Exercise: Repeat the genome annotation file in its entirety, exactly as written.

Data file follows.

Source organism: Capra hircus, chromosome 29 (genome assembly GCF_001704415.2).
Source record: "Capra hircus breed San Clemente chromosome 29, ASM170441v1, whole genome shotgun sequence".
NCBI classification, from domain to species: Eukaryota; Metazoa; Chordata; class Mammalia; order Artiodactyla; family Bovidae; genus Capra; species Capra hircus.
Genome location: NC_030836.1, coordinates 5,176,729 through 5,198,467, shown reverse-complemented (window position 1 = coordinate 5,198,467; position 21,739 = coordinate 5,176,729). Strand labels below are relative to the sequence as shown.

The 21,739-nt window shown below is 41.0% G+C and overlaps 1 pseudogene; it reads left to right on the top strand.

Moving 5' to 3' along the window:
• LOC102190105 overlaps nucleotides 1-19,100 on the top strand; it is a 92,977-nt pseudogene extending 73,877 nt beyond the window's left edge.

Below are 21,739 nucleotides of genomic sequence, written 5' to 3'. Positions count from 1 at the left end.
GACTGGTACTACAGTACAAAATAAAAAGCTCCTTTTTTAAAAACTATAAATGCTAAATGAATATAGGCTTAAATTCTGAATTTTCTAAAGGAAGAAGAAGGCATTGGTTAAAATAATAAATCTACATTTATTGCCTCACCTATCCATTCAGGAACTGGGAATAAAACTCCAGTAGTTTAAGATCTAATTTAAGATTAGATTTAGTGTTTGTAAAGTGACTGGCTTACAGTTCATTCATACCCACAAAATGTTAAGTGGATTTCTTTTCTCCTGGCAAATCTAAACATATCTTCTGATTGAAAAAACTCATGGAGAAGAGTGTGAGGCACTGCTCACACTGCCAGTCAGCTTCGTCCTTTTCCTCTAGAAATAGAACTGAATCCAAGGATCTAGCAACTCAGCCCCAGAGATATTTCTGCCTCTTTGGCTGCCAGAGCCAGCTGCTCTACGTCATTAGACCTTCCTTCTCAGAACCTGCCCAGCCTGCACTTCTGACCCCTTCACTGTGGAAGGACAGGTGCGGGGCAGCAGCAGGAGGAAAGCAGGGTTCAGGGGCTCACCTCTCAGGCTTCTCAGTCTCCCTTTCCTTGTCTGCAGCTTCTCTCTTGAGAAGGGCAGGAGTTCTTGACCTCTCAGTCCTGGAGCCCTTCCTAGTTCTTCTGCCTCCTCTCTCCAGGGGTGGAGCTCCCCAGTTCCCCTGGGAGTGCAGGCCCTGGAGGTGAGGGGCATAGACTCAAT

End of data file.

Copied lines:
Source organism: Capra hircus, chromosome 29 (genome assembly GCF_001704415.2).
Source record: "Capra hircus breed San Clemente chromosome 29, ASM170441v1, whole genome shotgun sequence".
NCBI classification, from domain to species: Eukaryota; Metazoa; Chordata; class Mammalia; order Artiodactyla; family Bovidae; genus Capra; species Capra hircus.
Genome location: NC_030836.1, coordinates 5,176,729 through 5,198,467, shown reverse-complemented (window position 1 = coordinate 5,198,467; position 21,739 = coordinate 5,176,729). Strand labels below are relative to the sequence as shown.

The 21,739-nt window shown below is 41.0% G+C and overlaps 1 pseudogene; it reads left to right on the top strand.

Moving 5' to 3' along the window:
• LOC102190105 overlaps nucleotides 1-19,100 on the top strand; it is a 92,977-nt pseudogene extending 73,877 nt beyond the window's left edge.

Below are 21,739 nucleotides of genomic sequence, written 5' to 3'. Positions count from 1 at the left end.
GACTGGTACTACAGTACAAAATAAAAAGCTCCTTTTTTAAAAACTATAAATGCTAAATGAATATAGGCTTAAATTCTGAATTTTCTAAAGGAAGAAGAAGGCATTGGTTAAAATAATAAATCTACATTTATTGCCTCACCTATCCATTCAGGAACTGGGAATAAAACTCCAGTAGTTTAAGATCTAATTTAAGATTAGATTTAGTGTTTGTAAAGTGACTGGCTTACAGTTCATTCATACCCACAAAATGTTAAGTGGATTTCTTTTCTCCTGGCAAATCTAAACATATCTTCTGATTGAAAAAACTCATGGAGAAGAGTGTGAGGCACTGCTCACACTGCCAGTCAGCTTCGTCCTTTTCCTCTAGAAATAGAACTGAATCCAAGGATCTAGCAACTCAGCCCCAGAGATATTTCTGCCTCTTTGGCTGCCAGAGCCAGCTGCTCTACGTCATTAGACCTTCCTTCTCAGAACCTGCCCAGCCTGCACTTCTGACCCCTTCACTGTGGAAGGACAGGTGCGGGGCAGCAGCAGGAGGAAAGCAGGGTTCAGGGGCTCACCTCTCAGGCTTCTCAGTCTCCCTTTCCTTGTCTGCAGCTTCTCTCTTGAGAAGGGCAGGAGTTCTTGACCTCTCAGTCCTGGAGCCCTTCCTAGTTCTTCTGCCTCCTCTCTCCAGGGGTGGAGCTCCCCAGTTCCCCTGGGAGTGCAGGCCCTGGAGGTGAGGGGCATAGACTCAAT